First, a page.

As a classically-trained historian, Nick has a sophisticated understanding of the 'real world', its inhabitants, where it's been and where it's going, and has made the decision to avoid it at all costs. Since reaching this decision, Nick has achieved his life-long goal of becoming an eccentric recluse, grilling meat at all hours of the evening, subsisting on a diet of unpronounceable Islay whiskies, pretending his bathtub is a yacht, and leaving his house only to sell books and for the occasional currywurst. Nick enjoys both genres of literature: science fiction and fantasy.
Christmas: It’s a bland and soulless holiday. There. I said it. These days, jolly St. Nick swills Coca-Cola and the only sneering devil the church has to offer is Pat Robertson. Whatever happened to the good old days, when our forefathers drank buckets of ‘holiday cheer’, put on shaggy fur coats and horned masks, and shamed whole families by tearing the tables from their dining rooms and tossing them into the snow? We need to put the spirit back into the season...a spirit like the Krampus: St. Nicholas’s grisly servant, who gives beatings to naughty kids instead of coal. This book has everything you need to know about the Krampus: where he came from, what he’s about, the spooky Krampus rituals of yesteryear to the troupes of today who keep them alive. It reads like a particularly merry college lecture, with beautifully gruesome photos and illustrations of quasi-pagan folk rites from across the ages. By the last chapter you’ll want to organize your own Krampus party. Bonus: this book makes a handsome holiday ornament for your coffee table, to delight your friends and scare their children. Isn’t that what the holidays are really about?
Here’s a weird little tale: A photojournalist gets lost in the Amazon with a reclusive tribe of cat-whiskered people, gets embroiled in tribal politics, takes a heroic amount of strange forest drugs, discovers the telepathic “beaming” language of the ancients, and goes on a ceremonial hallucinatory exodus to the beginning of time. Yeah, it sounds like a total crock, but Loren McIntyre is not your garden-variety crackpot: in the process he found the source of the Amazon River, a laguna which now bears his name. The story is told from Loren’s own journal, and the gaps in the narrative are filled in by an obscure Romanian scribe: Petru Popescu. With sensitivity and survivalist grit, they philosophize about man’s relationship with nature, the metaphysics of time, and the fragility of tribal cultures standing between civilization and its thirst for resources; all this wrapped up in rainforest wisdom, spoken from the minds of shamans who still remember.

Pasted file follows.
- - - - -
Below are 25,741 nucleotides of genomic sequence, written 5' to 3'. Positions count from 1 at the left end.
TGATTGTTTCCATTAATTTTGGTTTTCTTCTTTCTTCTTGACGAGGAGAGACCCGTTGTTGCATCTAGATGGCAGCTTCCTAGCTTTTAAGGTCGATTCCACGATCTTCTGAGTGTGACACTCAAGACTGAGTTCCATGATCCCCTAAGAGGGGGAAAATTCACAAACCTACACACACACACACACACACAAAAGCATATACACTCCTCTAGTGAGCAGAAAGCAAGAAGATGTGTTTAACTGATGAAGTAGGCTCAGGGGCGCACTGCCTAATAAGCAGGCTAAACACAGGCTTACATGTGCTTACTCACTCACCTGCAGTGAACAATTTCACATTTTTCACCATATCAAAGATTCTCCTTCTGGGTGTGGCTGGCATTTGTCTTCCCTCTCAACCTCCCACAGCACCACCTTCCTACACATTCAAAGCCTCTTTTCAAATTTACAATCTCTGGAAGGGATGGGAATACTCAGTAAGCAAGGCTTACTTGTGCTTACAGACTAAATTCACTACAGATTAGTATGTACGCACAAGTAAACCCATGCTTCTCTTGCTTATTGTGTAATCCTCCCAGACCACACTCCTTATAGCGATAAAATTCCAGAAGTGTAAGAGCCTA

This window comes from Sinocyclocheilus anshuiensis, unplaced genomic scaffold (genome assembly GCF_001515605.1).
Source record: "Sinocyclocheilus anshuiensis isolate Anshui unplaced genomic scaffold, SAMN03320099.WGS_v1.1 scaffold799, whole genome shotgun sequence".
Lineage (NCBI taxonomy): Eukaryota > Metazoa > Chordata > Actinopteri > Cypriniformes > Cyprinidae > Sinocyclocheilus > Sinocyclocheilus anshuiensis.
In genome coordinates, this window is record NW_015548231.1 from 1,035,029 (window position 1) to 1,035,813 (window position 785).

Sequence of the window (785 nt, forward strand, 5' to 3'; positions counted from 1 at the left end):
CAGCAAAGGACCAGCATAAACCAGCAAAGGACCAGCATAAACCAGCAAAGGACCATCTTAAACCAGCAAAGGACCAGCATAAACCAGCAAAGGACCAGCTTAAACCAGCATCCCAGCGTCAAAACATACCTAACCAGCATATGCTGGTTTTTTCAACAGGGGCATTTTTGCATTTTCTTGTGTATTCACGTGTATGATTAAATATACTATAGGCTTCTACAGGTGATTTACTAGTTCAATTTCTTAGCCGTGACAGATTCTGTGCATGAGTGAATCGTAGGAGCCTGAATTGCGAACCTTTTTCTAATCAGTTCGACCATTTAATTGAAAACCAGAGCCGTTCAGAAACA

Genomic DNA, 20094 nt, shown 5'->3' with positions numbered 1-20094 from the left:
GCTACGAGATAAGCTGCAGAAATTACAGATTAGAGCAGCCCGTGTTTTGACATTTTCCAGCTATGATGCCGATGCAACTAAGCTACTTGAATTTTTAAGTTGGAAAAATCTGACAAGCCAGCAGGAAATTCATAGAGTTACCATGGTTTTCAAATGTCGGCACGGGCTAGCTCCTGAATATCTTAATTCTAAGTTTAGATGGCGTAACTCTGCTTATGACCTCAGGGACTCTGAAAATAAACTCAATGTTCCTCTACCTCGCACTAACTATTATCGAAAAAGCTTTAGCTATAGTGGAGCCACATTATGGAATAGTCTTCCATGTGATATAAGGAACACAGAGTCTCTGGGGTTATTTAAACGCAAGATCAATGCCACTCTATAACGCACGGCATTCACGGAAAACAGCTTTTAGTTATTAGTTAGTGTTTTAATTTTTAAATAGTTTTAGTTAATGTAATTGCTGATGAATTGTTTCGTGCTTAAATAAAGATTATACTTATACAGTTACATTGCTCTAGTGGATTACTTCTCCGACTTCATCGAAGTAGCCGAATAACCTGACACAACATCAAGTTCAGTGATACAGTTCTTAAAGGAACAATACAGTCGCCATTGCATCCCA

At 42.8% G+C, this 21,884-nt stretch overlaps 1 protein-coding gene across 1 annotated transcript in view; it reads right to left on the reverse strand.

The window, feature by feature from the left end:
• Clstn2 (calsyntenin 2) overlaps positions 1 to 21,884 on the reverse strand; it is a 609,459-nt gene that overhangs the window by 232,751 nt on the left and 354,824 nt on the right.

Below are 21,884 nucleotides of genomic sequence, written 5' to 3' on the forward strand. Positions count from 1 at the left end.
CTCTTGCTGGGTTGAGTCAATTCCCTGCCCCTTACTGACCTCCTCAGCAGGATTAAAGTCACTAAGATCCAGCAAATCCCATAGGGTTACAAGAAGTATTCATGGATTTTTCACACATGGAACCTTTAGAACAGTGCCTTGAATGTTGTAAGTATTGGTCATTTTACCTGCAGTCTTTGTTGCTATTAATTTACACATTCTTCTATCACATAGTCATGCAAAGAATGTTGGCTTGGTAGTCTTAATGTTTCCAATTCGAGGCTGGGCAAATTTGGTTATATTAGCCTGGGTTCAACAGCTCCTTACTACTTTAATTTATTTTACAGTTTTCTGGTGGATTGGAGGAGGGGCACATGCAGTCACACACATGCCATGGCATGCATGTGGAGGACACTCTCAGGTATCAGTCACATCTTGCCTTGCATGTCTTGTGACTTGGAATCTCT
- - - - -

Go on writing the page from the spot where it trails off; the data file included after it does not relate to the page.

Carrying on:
This a bartending guide for people who want to throw fancier house parties than their friends do. Just having a copy in your house (if I may suggest: next to a cocktail shaker and a bottle of vermouth) will make you seem more sophisticated. because nothing is more sophisticated than getting old-timey lit.
All the classics are right here: martinis, manhattans, margaritas, all as they were meant to be poured. You''ll also find obscure cocktails from the sepia-and-sherry-stained depths of history, with flavors as whimsical as their names. Two or three of these concoctions and you'll feel as fried as Fitzgerald -- or perhaps more pickled than Parker.
And if promises of highfalutin' insobriety don't muddle your mint, quite a few of the recipes come with historical anecdotes to fully immerse you in the habits and customs of the time. Perhaps it is slightly debauched to casually read a bartending guide like you would a Farmer's Almanac, but your snazzy-dressin', gin-swillin' forebears would be proud.